Congratulations! You’ve made it this far! Now what?

First, interviewing is a skill and like any skill, one can learn to do it well. People who interview well tend to get offers. Those who succumb to anxiety during the process, get fewer offers. It is possible to become comfortable with interviewing. There is a tried and proven method that can make the process a lot less daunting.

Simply, it’s choosing eight to ten questions from a list of common interview questions and writing a ½ page response to each selected question. Index cards work very well because they’re more portable. Then review the questions and answers until you’re very comfortable. The result of this exercise is that you will learn of yourself in uncharted ways. This exercise also serves as a reminder to answer the question that was asked. A half page allows for thoroughness. In an unprepared-for interview, it is easy to find ones’ self rambling on, filling the silence and never really answering the asked question. Practicing your responses will remind you of how to respond and STOP. Tip:  Silence in an interview is not bad. A good interviewer is listening to you and needs time to process what you say so practice being comfortable with the silence.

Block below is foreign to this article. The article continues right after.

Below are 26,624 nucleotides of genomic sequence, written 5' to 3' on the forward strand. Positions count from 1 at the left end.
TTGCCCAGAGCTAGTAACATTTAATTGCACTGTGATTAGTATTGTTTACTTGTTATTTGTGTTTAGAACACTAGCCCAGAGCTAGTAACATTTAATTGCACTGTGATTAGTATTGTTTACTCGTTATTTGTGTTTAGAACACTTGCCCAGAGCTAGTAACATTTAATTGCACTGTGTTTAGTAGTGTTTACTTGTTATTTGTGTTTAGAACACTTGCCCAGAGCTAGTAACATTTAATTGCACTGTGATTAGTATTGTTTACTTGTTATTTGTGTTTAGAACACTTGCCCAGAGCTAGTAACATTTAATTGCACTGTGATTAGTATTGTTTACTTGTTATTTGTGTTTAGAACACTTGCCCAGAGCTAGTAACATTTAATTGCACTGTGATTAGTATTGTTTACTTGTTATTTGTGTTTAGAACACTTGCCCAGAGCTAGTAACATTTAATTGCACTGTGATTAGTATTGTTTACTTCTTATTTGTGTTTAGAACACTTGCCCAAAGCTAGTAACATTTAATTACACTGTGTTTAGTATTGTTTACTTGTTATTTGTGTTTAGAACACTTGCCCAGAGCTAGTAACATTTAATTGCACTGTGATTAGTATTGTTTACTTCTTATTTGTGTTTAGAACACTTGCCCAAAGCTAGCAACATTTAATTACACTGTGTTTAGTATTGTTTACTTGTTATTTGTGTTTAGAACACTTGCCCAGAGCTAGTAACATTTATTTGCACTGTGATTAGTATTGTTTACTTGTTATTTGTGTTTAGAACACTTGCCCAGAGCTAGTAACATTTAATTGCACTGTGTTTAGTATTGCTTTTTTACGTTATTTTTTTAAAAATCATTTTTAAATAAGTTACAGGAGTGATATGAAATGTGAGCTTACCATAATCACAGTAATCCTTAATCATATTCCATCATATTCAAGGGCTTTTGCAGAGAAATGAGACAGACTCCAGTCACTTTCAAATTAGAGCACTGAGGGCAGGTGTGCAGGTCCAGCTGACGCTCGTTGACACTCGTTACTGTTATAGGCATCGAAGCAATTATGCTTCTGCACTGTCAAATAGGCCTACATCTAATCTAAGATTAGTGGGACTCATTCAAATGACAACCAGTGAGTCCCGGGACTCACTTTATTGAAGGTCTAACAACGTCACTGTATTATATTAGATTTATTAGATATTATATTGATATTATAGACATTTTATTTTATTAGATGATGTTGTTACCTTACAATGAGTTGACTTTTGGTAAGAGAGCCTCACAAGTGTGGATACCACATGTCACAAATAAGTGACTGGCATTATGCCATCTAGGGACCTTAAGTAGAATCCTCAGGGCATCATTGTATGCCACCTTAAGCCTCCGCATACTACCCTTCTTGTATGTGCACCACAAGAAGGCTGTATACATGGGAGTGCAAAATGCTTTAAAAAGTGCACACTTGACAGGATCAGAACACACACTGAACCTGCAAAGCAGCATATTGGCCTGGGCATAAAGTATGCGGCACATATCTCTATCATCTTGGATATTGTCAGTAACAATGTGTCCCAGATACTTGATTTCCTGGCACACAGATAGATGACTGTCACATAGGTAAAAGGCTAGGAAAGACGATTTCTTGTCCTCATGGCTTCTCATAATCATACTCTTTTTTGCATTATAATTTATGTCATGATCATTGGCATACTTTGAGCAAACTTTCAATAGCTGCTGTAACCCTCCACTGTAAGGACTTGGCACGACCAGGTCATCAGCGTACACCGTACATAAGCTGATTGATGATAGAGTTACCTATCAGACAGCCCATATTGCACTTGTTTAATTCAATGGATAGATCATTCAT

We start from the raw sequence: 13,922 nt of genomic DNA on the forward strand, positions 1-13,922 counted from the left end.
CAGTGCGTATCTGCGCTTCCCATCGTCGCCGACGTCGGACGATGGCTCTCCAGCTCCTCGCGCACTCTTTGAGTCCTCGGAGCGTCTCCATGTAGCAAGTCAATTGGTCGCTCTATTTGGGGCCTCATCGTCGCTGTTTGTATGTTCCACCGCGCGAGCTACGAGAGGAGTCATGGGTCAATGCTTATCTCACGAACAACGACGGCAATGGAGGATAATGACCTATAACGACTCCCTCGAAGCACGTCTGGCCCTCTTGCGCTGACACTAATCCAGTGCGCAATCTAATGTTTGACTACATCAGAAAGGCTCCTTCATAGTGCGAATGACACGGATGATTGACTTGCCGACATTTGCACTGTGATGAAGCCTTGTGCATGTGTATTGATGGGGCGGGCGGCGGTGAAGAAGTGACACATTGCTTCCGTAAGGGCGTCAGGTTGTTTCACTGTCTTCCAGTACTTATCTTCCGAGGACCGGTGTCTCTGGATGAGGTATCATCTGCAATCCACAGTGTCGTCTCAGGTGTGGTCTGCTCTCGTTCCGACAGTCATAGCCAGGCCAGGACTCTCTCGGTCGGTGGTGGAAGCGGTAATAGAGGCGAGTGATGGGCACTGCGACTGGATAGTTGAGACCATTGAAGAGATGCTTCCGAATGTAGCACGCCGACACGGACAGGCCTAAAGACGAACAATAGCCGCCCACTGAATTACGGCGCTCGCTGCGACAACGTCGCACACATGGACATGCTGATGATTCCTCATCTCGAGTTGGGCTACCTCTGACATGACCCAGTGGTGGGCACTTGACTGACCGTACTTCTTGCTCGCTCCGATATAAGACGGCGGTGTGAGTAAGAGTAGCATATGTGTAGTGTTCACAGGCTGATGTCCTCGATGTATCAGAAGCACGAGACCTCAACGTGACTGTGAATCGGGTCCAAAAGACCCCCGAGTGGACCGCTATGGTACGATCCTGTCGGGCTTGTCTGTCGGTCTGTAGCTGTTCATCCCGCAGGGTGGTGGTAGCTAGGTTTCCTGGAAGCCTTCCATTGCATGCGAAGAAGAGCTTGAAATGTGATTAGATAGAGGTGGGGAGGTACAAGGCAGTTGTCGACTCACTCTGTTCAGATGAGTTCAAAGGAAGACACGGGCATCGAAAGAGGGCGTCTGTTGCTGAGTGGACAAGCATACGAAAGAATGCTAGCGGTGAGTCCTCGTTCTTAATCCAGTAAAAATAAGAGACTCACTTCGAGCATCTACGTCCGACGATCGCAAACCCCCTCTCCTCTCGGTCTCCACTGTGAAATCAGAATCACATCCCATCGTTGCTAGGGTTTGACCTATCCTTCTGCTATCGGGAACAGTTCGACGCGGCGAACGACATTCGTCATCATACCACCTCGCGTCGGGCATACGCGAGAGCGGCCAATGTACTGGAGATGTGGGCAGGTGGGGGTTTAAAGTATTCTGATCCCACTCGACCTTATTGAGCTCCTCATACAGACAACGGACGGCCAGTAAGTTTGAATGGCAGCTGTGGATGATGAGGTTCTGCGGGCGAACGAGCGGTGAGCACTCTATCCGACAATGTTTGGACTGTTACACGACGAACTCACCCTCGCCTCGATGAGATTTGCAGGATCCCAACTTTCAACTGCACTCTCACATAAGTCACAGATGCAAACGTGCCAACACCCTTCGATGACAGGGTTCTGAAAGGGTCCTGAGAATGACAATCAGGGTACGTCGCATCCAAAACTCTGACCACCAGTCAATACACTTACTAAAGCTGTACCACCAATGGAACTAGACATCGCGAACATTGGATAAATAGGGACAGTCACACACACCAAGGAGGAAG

The purpose of the exercise of writing out your responses is not to memorize questions and answers. It’s to remind you of what’s important to convey during the interview.

The next logical question is, “what if I don’t pick the questions they ask?” The answer: it doesn’t matter. The process of really thinking through the answers and questions will so acquaint you with yourself that you will be prepared to answer any asked questions better than had you not prepared.

Remember: preparation is key.

Commonly asked interview questions are available on a variety of job search sites. A pretty good list can be found at

FACTOID: Employers say they extend jobs, on average, to 38.8% of new college grads they interview and an average of 66.5% accept their offers. Based on these averages, employers interview 3.9 new college grads for every hire they make. The averages are slightly less for internships but success still depends greatly on preparation!

FACTOID: Who Gets Hired: Interviewing Skills Are a Prehire Variable. The better a student interviews, the more positively he or she will be perceived by the recruiter, even after considering the quality of the resume.  NACE Winter Journal 1998.